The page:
without civilizing influences; uncivilized; primitive: barbaric invaders.
of, like, or befitting barbarians: a barbaric empire; barbaric practices.
crudely rich or splendid: barbaric decorations.

Origin of barbaric

1480–90; < Latin barbaricus < Greek barbarikós. See barbarous, -ic
Related formsbar·bar·i·cal·ly, adverbnon·bar·bar·ic, adjectivepre·bar·bar·ic, adjective

Synonym study

1, 3. See barbarian. Unabridged Based on the Random House Unabridged Dictionary, © Random House, Inc. 2019

Examples from the Web for barbaric

Contemporary Examples of barbaric

Historical Examples of barbaric

  • The throb of these sounds was as a background to the evening--fierce, passionate, barbaric.

    The Leopard Woman

    Stewart Edward White

  • We had not, however, taken into account the obtuseness of a barbaric despot.


    Theodor Hertzka

  • There are other countries where this relic of the barbaric ages doesn't exist.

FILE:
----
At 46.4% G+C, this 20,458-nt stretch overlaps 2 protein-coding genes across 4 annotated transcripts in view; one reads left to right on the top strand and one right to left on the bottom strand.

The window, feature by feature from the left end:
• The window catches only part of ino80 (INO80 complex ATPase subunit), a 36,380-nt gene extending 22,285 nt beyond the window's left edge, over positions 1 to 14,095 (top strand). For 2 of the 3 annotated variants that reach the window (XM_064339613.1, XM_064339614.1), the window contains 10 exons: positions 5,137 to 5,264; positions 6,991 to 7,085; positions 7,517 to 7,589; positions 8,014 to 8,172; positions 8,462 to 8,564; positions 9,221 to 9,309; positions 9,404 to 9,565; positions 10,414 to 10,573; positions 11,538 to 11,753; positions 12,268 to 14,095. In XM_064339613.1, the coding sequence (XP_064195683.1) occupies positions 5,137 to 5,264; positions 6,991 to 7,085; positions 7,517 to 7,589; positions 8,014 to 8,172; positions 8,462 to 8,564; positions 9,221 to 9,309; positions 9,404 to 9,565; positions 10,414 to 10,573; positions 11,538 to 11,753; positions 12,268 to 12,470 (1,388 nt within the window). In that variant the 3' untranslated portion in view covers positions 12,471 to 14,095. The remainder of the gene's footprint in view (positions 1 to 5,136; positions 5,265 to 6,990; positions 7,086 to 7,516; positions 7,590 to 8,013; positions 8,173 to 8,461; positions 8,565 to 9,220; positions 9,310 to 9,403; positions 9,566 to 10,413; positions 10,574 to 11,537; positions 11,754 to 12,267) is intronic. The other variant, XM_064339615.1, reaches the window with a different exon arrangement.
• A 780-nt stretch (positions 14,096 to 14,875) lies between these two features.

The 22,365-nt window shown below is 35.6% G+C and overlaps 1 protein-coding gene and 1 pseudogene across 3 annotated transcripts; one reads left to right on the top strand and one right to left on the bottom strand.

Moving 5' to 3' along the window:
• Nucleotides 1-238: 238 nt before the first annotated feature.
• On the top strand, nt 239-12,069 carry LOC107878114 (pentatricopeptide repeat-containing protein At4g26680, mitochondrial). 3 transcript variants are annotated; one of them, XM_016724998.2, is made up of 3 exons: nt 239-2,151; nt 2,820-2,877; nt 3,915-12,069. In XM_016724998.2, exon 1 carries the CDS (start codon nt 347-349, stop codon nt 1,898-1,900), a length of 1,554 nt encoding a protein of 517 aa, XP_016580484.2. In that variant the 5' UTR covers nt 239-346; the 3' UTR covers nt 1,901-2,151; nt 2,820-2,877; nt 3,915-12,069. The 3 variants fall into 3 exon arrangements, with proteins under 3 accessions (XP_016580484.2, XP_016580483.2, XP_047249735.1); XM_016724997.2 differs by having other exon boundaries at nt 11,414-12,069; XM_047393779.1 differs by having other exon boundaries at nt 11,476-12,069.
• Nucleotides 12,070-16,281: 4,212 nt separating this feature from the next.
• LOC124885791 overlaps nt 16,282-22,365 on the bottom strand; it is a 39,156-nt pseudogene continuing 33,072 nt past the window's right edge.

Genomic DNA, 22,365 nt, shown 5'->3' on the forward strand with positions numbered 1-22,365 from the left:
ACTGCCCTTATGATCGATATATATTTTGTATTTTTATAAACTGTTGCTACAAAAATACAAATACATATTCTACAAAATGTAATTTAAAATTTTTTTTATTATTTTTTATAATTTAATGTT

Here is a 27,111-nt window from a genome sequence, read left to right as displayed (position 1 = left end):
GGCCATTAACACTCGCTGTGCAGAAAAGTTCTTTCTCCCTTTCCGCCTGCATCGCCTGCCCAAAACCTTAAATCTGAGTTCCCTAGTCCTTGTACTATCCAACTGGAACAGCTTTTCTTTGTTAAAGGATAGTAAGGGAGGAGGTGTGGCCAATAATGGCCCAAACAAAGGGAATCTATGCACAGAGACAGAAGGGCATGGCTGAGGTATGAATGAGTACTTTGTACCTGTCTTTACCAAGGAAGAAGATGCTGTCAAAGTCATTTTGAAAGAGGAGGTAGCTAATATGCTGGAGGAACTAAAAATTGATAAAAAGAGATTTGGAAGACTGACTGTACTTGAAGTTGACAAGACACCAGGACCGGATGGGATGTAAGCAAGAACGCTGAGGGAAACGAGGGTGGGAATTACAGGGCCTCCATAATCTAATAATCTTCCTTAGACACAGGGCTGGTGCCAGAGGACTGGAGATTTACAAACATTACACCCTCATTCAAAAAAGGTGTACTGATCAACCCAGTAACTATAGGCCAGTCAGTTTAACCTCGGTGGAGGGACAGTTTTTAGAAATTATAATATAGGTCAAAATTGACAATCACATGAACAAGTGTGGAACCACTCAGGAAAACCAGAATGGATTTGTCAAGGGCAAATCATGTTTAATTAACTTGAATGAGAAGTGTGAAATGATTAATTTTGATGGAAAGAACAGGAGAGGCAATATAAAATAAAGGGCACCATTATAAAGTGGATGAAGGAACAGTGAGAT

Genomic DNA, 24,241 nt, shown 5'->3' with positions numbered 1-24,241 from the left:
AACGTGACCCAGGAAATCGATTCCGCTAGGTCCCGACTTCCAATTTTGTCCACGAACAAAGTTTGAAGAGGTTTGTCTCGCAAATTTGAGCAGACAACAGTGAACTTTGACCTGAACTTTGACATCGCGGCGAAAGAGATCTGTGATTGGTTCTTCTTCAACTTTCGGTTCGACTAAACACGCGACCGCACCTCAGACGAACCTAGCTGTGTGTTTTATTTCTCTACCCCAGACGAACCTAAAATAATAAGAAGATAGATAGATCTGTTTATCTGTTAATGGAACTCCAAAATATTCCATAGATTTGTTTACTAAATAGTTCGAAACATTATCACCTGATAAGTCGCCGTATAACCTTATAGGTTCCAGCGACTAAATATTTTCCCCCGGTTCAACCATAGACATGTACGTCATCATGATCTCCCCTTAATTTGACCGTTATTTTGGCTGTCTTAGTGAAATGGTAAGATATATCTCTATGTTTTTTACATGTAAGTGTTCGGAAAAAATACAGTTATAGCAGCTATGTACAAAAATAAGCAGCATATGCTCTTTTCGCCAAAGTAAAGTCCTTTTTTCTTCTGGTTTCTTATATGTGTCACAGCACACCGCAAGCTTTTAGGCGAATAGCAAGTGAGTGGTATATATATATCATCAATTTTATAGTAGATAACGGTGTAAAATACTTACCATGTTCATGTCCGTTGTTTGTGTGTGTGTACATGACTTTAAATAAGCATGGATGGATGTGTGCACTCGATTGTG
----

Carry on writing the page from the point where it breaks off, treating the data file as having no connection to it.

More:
• She had a surprising voice, of a barbaric quality, the ring of metal.

    The Prisoner

    Alice Brown

  • That which they lacked the 'Barbaric' race alone was capable of supplying.

British Dictionary definitions for barbaric



of or characteristic of barbarians
primitive or unsophisticated; unrestrained
Derived Formsbarbarically, adverb

Word Origin for barbaric

C15: from Latin barbaricus foreign, outlandish; see barbarous
Collins English Dictionary - Complete & Unabridged 2012 Digital Edition © William Collins Sons & Co. Ltd. 1979, 1986 © HarperCollins Publishers 1998, 2000, 2003, 2005, 2006, 2007, 2009, 2012

Word Origin and History for barbaric

late 15c., "uncultured, uncivilized, unpolished," from French barbarique (15c.), from Latin barbaricus "foreign, strange, outlandish," from Greek barbarikos "like a foreigner," from barbaros "foreign, rude" (see barbarian). Meaning "pertaining to barbarians" is from 1660s.

Online Etymology Dictionary, © 2010 Douglas Harper